more troops in the area. With some voicing worries about the possible effects on
bilateral ties and regional stability, the international community kept a
careful eye on the events.
The Chief Justice of India, Dr. DY Chandrachud, along with Justices Sanjay
Kishan Kaul, Sanjiv Khanna, B.R. Gavai, and Surya Kant, JJ., made up the
five-judge Constitution Bench. The bench unanimously upheld the Union's action
to revoke Article 370 of the Constitution and ordered the State to be restored
to its original statehood as soon as possible. Three judgements were rendered:
Justices Kaul and Khanna wrote separate but concurring judgements, while Dr. DY
Chandrachud, CJI, wrote one on behalf of himself, BR Gavai, and Surya Kant, JJ.
Constitutional Order 272 and 273?
During the duration of a proclamation under Article 356(1)(b), the President
issued Constitutional Orders ('CO') 272 and 273, which abolished Article 370 and
applied the Indian Constitution to the State of Jammu with Kashmir. Article 356
of the Constitution was suggested in a report that was sent to the President on
November 21, 2018, the day the Governor dissolved the State's Legislative
Assembly in accordance with Section 53(2) of the State Constitution.
The President proclaimed the State to be under President's rule on December 19,
2018, in accordance with Article 356. Subsequently, on August 5, 2019, the
President issued CO 272, the Constitution (Application to Jammu and Kashmir)
Order 2019, which superseded all previous Constitution Orders and applied all of
the provisions of the Indian Constitution.
This included the modification of Article 367(4) and the application of the term
"Constituent Assembly" to the State in the proviso of Article 370(3), which had
previously applied to the Legislative Assembly. The Parliament took on the role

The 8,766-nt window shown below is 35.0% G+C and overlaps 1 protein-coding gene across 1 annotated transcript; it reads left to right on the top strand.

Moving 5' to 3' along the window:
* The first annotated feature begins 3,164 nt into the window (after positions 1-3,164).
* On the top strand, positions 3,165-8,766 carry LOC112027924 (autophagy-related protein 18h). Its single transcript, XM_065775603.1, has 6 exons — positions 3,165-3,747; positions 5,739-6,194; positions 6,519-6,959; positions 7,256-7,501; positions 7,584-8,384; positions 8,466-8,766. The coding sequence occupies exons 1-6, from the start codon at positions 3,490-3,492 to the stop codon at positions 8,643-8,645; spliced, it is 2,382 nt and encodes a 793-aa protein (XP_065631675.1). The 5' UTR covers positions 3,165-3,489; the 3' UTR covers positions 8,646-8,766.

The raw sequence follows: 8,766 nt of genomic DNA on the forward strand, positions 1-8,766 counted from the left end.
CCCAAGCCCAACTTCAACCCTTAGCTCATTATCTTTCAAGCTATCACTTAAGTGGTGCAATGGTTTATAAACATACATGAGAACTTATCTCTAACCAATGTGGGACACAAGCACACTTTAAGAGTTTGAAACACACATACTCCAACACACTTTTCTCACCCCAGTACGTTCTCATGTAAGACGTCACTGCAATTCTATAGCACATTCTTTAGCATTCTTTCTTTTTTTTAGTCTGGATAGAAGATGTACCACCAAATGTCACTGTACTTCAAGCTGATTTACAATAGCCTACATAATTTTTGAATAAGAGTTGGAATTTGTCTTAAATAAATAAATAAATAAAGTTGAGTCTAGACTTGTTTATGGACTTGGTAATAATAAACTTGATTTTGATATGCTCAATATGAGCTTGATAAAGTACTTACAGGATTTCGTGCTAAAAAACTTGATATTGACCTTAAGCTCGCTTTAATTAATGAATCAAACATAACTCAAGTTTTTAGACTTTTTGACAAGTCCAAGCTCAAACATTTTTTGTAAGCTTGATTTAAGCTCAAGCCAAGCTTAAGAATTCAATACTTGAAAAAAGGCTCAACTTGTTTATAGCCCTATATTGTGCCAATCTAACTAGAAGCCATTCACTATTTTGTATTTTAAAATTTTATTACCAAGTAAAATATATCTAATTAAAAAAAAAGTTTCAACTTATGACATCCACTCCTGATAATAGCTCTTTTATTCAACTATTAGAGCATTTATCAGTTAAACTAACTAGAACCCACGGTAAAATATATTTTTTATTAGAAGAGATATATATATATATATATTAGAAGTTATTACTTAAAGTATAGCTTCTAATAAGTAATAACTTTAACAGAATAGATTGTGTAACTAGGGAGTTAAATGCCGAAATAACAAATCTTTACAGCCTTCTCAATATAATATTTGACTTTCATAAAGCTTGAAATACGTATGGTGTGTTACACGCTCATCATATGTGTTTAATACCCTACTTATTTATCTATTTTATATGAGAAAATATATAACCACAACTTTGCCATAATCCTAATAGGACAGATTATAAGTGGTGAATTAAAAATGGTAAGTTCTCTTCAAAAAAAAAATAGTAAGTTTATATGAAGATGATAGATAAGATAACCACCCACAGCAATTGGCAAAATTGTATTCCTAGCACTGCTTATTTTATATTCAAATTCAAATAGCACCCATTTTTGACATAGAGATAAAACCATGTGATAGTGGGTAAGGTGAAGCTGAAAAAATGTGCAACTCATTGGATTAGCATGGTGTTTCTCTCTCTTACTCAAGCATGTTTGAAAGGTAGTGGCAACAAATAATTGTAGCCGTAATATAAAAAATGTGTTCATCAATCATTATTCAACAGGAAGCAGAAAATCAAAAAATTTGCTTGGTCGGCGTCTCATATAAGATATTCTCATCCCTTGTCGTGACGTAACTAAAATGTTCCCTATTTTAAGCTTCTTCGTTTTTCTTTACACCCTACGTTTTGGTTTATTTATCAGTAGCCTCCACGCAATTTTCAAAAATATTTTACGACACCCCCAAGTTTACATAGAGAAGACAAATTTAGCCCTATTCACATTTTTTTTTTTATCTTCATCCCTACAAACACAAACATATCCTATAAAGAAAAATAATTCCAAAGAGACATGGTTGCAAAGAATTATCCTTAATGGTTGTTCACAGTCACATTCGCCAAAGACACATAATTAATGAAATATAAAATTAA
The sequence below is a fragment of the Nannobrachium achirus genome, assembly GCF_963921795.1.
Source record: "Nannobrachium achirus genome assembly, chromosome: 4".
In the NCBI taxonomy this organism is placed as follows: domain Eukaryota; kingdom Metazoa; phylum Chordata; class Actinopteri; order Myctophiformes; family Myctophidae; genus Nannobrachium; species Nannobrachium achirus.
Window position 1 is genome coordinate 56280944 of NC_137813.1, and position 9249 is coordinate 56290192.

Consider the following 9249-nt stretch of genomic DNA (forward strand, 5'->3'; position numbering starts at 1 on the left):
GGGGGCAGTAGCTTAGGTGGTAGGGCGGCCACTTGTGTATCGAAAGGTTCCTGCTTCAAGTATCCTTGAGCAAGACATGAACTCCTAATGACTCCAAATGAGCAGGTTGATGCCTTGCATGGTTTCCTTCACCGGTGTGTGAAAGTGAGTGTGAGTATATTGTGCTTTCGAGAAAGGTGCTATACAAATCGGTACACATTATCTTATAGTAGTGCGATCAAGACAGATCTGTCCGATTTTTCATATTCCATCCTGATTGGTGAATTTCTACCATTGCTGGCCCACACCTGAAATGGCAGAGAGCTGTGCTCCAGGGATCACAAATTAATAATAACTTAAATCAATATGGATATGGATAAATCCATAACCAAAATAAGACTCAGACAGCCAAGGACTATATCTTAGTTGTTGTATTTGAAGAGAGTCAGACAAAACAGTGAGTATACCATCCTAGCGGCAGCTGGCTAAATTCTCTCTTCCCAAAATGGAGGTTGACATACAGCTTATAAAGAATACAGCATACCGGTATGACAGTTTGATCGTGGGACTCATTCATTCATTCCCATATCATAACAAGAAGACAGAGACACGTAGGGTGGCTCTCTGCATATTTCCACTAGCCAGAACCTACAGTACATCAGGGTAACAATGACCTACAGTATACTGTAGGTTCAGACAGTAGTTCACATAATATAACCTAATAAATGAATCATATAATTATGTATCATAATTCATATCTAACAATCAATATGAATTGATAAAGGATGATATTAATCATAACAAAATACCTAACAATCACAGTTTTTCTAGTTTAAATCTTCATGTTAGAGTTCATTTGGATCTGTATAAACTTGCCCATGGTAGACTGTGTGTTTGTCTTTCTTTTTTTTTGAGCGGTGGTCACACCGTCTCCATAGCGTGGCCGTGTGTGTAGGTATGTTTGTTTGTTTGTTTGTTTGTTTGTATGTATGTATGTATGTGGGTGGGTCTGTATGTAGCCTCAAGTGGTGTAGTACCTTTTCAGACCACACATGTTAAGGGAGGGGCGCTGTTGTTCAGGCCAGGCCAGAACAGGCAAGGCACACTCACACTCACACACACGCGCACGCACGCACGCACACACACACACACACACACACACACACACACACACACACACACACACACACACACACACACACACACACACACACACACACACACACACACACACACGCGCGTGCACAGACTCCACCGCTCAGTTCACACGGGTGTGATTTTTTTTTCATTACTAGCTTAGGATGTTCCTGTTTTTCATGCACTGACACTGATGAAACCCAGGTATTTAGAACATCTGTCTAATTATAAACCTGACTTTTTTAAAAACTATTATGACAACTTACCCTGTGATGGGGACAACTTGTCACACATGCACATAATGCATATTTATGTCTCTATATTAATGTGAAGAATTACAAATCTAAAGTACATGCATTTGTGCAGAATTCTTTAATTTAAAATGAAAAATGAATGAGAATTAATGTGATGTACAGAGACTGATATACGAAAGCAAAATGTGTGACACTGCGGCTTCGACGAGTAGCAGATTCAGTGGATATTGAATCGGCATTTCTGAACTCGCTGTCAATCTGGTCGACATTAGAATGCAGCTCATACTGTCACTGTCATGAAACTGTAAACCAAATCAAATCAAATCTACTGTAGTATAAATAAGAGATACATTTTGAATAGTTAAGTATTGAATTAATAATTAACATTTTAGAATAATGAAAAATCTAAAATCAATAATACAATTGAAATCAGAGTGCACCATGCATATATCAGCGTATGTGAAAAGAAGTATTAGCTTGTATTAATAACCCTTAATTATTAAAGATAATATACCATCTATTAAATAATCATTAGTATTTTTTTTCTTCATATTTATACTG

of the State's legislative as well. Subsequently, the Lok Sabha approved and the
Rajya Sabha enacted the Jammu and Kashmir Reorganisation Bill 2019 under the
proviso to Article 3.
With the passage of the Jammu and Kashmir (Reorganisation) Act, 2019 (the "Reorganisation
Act"), Parliament divided the state into two Union Territories: Ladakh, which
lacks a legislature, and Jammu and Kashmir, which allowed for the state's
reogranization. The President issued CO 273 on August 6, 2019, in accordance
with the advice of the Lok Sabha, in accordance with Article 370(3) of the
Constitution, as revised by CO 272, which made Article 370 no longer applicable
to the State.
With the assent of the President, the Union Ministry of Home Affairs, exercising
the authority granted by Section 2(a) of the Reorganisation Act, issued a
notification on August 9, 2019, putting the provisions of the Act into force.
Thus, Article 370 of the Constitution-which gave the State a distinctive
position for governing-was essentially revoked.
No sovereignty existed in the State of Jammu and Kashmir
As the Court pointed out, Maharaja Hari Singh created the State's Legislative
Assembly, or "Praja Sabha," and gave it some legislative authority, but he
nonetheless maintained control over all legislative, executive, and judicial
affairs. This, according to the Court, demonstrated the State's internal
autonomy. Jammu and Kashmir was one of the Princely States that became
independent after India gained its freedom since they had not ratified the
Instrument of Accession (IoA).
The Court also pointed up this fact. Thus, the king, Maharaja Hari Singh, had
the ultimate authority over the State. In the immediate aftermath, the Court
observed that on October 26, 1947, the Maharaja signed the Instrument of
Absorption, so assuming full control over the aforementioned State.
Upon reviewing a note from the Ministry of States concerning the special status
granted to certain Indian states, the Court found that it made clear that Jammu
and Kashmir's accession would continue on the pre-existing basis until it was